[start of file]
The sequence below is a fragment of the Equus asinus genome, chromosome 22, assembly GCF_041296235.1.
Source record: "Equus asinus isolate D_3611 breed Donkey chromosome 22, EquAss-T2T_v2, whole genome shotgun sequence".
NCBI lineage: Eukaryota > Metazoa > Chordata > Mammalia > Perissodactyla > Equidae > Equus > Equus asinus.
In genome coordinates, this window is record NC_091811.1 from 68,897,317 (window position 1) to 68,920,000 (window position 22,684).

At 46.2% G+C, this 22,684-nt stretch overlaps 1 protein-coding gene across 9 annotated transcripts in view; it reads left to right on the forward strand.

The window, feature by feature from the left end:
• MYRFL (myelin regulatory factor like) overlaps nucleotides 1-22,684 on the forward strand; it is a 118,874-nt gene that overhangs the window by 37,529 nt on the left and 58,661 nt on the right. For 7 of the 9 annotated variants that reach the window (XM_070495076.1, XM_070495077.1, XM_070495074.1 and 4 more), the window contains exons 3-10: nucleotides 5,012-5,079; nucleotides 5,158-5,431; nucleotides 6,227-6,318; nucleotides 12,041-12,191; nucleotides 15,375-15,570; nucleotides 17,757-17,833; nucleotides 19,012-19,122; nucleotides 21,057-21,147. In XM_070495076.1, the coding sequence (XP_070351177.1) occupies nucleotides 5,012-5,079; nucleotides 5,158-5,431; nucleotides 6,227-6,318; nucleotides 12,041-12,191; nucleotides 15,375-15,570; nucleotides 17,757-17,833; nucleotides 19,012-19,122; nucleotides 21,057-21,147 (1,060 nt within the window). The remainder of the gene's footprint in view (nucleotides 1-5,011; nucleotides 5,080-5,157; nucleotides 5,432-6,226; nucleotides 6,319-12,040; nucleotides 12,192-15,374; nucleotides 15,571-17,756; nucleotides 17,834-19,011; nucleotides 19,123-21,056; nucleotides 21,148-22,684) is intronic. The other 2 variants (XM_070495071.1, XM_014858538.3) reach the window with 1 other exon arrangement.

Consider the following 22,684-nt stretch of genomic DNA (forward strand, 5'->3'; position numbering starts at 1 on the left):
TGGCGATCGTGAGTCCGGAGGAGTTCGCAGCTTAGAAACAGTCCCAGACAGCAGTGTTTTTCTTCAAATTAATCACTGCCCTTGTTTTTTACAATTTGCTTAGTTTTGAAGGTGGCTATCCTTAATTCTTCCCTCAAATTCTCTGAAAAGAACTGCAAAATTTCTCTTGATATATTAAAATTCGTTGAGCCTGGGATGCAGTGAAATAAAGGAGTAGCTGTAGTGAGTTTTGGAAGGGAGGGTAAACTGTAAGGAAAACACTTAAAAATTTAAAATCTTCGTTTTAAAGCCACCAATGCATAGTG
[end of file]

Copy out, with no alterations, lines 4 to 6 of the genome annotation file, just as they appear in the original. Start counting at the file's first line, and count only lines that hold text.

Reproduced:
In genome coordinates, this window is record NC_091811.1 from 68,897,317 (window position 1) to 68,920,000 (window position 22,684).

At 46.2% G+C, this 22,684-nt stretch overlaps 1 protein-coding gene across 9 annotated transcripts in view; it reads left to right on the forward strand.

The window, feature by feature from the left end: